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Best Practices / Guidelines
The Guidance provides recommendations for responsible mineral supply chains to help companies to respect human rights and avoid contributing to conflict through their mineral or metal purchasing decisions and practices.
This page lists OECD investment policy tools intended to help governments interested in creating an attractive investment environment and in enhancing the development benefits of investment to society.
OECD and partners are promoting active use of the Guidance by companies throughout the mineral supply chain, industry associations, financial institutions, and civil society organisations.
The Artisanal and Small-Scale Miner Hub convenes host and donor governments from OECD and non-OECD countries, the private sector, civil society and other experts, to learn about ASM issues, explore ways to support formalisation efforts and enable responsible sourcing of artisanally-mined gold and the implementation of the Gold Supplement to the OECD Due Diligence Guidance.
The OECD Principles of Corporate Governance are recognised worldwide as an international benchmark for good corporate governance. They are actively used by governments, regulators, investors, corporations and stakeholders in both OECD and non-OECD countries and have been adopted by the Financial Stability Board as one of the Twelve Key Standards for Sound Financial Systems.
Currently in development, these Guidelines are intended as a tool national governments can use to draw and adapt national ownership and governance practices. Good practices ultimately serve to improve the governance and performance of SOEs, and promote competitive, transparent and more efficiently-run enterprises.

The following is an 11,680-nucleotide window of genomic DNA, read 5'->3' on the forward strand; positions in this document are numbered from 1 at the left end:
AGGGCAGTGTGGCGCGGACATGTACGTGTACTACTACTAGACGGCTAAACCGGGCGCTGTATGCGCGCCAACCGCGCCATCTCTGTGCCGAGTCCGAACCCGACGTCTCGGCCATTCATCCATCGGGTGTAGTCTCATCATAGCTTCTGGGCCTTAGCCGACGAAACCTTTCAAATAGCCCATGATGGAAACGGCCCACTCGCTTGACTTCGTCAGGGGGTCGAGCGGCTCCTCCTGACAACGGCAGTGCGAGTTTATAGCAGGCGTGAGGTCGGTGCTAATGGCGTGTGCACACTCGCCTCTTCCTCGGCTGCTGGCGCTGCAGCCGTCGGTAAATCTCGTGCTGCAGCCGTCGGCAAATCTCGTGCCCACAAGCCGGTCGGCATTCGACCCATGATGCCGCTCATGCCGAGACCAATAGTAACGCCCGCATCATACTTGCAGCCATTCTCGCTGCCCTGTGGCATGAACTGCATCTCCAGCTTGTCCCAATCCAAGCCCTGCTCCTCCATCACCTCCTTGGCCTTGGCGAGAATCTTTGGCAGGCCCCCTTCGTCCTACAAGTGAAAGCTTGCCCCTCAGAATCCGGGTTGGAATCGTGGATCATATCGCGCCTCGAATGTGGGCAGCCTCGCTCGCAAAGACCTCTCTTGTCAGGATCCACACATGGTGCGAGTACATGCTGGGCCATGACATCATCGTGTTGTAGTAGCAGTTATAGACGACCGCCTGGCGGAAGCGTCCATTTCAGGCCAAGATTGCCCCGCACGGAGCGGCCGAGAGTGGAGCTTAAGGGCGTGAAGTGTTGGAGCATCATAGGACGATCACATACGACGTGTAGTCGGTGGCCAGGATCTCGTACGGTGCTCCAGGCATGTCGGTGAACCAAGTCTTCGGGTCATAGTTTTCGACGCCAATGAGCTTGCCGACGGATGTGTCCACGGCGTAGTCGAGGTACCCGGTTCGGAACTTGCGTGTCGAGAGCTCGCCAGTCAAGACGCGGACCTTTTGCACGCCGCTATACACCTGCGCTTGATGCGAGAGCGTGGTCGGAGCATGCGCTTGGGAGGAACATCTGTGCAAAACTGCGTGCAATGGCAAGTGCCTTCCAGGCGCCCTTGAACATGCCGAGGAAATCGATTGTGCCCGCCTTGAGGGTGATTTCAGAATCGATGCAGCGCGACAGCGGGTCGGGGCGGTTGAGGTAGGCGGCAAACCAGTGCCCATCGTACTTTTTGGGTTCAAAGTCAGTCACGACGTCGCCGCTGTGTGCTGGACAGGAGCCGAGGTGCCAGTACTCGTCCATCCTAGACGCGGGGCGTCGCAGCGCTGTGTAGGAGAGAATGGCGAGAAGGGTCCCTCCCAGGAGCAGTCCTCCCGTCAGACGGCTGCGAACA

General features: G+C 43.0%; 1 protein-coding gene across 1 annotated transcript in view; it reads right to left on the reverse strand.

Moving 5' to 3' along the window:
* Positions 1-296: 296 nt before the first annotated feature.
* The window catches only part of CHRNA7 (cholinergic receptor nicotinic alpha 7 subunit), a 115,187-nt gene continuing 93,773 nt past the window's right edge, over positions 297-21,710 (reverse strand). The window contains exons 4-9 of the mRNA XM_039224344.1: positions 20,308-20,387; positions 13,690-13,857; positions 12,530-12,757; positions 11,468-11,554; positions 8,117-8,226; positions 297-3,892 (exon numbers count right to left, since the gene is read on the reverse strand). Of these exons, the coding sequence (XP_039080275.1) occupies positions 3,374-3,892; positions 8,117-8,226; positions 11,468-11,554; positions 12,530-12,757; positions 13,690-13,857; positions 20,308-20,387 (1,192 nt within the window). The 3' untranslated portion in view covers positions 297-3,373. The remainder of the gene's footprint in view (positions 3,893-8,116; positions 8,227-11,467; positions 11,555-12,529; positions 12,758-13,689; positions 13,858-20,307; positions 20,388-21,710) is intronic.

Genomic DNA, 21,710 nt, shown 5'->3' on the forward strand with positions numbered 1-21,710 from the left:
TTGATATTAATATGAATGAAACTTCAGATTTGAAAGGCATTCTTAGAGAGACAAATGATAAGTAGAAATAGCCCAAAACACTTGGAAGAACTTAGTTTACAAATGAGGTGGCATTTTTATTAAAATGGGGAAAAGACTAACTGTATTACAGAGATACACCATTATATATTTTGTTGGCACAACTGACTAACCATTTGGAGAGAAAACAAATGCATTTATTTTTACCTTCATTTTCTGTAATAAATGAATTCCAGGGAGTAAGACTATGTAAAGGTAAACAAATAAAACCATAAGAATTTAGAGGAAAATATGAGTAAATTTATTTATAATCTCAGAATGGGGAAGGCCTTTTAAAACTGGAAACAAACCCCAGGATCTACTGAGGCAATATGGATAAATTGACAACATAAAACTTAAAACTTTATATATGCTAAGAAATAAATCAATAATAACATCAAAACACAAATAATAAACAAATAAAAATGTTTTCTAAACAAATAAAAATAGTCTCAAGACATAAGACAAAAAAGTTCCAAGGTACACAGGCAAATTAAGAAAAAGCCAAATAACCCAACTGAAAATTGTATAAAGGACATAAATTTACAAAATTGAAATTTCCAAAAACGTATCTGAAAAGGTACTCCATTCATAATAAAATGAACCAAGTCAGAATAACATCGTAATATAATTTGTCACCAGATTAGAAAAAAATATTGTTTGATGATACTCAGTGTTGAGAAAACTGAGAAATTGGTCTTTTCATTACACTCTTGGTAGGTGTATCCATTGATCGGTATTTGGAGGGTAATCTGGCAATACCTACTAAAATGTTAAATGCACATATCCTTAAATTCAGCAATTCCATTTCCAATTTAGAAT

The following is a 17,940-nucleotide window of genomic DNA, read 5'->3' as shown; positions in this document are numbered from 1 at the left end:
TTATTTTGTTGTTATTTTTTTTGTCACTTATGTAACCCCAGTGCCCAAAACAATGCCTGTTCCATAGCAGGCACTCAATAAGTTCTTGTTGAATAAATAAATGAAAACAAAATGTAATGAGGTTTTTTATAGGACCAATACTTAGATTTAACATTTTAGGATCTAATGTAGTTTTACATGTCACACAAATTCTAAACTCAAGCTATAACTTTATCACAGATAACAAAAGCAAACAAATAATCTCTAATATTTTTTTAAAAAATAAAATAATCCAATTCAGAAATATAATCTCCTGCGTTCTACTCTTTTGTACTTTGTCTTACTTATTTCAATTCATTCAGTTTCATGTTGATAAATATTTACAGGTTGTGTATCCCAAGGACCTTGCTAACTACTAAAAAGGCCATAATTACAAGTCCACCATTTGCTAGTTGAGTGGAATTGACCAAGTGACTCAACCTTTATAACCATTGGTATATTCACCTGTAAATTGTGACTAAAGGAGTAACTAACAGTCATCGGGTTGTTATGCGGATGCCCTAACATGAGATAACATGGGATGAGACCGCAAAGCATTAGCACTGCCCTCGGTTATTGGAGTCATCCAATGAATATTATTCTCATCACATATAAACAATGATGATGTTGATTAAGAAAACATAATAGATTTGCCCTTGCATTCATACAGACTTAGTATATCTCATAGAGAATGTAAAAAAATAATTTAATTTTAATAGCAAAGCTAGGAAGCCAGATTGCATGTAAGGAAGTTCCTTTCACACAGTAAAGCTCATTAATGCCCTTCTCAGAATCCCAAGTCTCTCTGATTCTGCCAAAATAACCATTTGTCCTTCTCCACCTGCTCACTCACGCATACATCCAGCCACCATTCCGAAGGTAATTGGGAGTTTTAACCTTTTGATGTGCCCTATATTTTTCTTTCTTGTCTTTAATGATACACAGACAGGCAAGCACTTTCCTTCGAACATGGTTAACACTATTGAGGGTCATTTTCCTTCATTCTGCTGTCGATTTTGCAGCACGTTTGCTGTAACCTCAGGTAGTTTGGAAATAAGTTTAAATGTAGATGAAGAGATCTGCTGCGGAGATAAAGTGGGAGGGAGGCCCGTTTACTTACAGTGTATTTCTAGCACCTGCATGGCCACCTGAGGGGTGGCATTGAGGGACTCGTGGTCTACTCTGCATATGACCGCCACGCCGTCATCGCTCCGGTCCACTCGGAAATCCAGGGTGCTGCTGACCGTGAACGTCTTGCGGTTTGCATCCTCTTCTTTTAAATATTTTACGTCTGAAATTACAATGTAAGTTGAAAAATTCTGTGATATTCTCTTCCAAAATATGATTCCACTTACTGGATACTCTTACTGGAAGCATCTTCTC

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This guidance is a government-backed multi-stakeholder initiative on responsible supply chain management of minerals from conflict-affected areas which helps companies respect human rights and avoid contributing to conflict through their mineral sourcing practices.
Revised in 2011, these Guidelines reflect lessons learned from the financial crisis, including the need for a board with necessary leadership, expertise, and independent decision-making, effective risk management and internal control systems and integrated firm-wide reporting within an insurer, sound compensation arrangements, and well-understood group structures.
The OECD Guidelines on Corporate Governance of State-Owned Enterprises give concrete advice to countries on how to manage more effectively their responsibilities.
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Are competition and corporate governance policies complements or substitutes? An occasional hearing session was held by Competition delegates to gain a better understanding of the interface between the two policies. They discussed conflicts of interest between shareholders and directors, as well as corporate boards that do not function well either because of interlocking directorates or a lack of substantive knowledge about the